This was originally a pure mathematics question, but I think I've got the best chance for an answer here.
For concreteness, consider Peano Arithmetic (PA). For some language L of your choosing, construct a computer program of length at most N bits in L such that:
- If it terminates, it outputs a number that PA proves cannot be outputted by a program in L of length at most N.
- If PA proves any specific number cannot be outputted by a program of length at most N, then the program terminates.
Carefully engineering L to make constructing the program easier is encouraged. Smallest N wins.
Essentially, the program runs through proofs in PA until it finds one that some specific number cannot be outputted by a program of length N until it finds such a proof, then outputs that specific number. I don't actually know of any explicit previously constructed program that satisfies the above conditions.
The upshot of such a program is Chaitin's incompleteness theorem: Given any computable axiom system (e.g. PA, ZFC, etc.), there exists a N (which equals the size of the computer program describing the axiom system plus an explicit constant) such that that axiom system cannot prove any output has Kolmogorov complexity (the length of the minimal program which outputs said output) larger than N. This is a pretty disturbing result!
Stupid Technical Requirements
- There shouldn't be any funny business involved in showing your program satisfies the two conditions above. More precisely, they should be provable in PA. (If you know what Robinson's is, then it has to be provable in that.)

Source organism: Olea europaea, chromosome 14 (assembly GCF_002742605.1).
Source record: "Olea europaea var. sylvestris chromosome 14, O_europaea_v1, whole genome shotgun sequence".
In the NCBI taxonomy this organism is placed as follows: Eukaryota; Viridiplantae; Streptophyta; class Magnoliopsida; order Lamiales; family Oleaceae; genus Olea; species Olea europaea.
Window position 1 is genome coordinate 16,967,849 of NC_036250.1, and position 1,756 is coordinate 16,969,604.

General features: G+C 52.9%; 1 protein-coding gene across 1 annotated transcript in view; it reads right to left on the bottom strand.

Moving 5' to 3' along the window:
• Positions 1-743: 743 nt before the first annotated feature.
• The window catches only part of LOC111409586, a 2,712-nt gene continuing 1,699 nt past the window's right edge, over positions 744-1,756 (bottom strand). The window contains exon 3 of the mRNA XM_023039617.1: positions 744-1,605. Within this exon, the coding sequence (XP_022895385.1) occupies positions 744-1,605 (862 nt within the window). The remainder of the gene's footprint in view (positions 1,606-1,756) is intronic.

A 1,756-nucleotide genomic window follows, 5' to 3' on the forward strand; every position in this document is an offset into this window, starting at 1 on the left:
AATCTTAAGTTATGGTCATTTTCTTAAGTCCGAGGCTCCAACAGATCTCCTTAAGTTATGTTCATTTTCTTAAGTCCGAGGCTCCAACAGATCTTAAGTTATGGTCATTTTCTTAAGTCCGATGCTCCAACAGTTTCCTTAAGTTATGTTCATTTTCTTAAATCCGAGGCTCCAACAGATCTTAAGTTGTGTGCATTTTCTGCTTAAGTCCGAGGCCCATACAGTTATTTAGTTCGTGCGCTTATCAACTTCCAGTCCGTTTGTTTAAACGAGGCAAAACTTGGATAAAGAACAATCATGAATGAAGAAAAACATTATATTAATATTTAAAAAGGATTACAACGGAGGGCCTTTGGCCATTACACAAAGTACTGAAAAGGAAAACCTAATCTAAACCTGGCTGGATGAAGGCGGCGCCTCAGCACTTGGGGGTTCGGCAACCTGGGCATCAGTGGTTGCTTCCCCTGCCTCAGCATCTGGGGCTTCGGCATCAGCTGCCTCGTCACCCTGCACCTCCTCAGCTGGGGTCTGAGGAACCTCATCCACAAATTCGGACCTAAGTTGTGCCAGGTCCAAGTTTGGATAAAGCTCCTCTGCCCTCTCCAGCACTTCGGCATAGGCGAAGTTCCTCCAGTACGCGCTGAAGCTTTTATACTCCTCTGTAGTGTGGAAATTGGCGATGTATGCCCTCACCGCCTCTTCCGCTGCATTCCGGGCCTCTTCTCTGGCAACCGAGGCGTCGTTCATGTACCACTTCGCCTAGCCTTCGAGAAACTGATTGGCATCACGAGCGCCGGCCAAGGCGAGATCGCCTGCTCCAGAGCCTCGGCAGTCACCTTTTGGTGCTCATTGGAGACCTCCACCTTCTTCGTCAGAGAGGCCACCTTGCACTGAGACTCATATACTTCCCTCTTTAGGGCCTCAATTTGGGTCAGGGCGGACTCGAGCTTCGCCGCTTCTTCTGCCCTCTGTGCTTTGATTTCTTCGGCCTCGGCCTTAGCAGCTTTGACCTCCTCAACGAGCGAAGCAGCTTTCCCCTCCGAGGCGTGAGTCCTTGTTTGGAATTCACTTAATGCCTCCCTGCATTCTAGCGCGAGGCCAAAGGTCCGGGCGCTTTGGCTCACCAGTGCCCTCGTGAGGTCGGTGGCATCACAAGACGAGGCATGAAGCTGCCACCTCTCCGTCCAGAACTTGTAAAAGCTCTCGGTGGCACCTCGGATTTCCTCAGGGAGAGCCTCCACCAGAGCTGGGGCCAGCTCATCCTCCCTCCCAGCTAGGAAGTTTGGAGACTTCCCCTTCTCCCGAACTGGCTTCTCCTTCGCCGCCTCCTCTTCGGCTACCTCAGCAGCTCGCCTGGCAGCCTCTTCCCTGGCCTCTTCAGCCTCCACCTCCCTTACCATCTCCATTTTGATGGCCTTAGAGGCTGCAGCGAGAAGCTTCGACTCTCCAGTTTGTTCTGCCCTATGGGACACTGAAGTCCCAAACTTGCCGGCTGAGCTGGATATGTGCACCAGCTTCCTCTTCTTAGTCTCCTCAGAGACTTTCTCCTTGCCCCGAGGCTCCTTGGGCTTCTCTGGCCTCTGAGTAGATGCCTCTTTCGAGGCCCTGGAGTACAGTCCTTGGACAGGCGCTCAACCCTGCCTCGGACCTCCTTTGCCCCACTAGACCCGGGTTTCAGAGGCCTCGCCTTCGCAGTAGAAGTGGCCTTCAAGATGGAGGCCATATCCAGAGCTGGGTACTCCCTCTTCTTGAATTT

- The language L has to be simulatable by a computer program.
- The usage of PA is purely for definiteness - your construction should generalize, holding L fixed, to ZFC (for example). This isn't quite a precisely well defined requirement, but I have had some difficulty in constructing a pathological language where the single-byte program
Asatisfies the above requirements, so I don't think this requirement can be violated accidentally.
- Technically, it might be possible that the best N is achieved by a shorter program. In this case, I want the best N. Practically speaking, these are probably going to be the same.
- Don't do this in Python! For a typical programming language, formalizing the language within the language of PA is going to be tough going.
- PA itself has an infinite number of axioms. Naively, this would mean that you would have to make a subroutine to generate these axioms, but PA has a extension called ACA_0 of the same strength which has a finite axiomatization. These finite number of axioms can then be lumped together into a single axiom, so you only have to deal with a single sentence. Note that any statement of PA which is provable in ACA_0 is provable in PA, so this allows satisfying condition 2. of the challenge.
- A potential way to test your program would be to replace PA with something inconsistent. Then, it should eventually terminate, having constructed a proof of large Kolmogorov complexity from the inconsistency.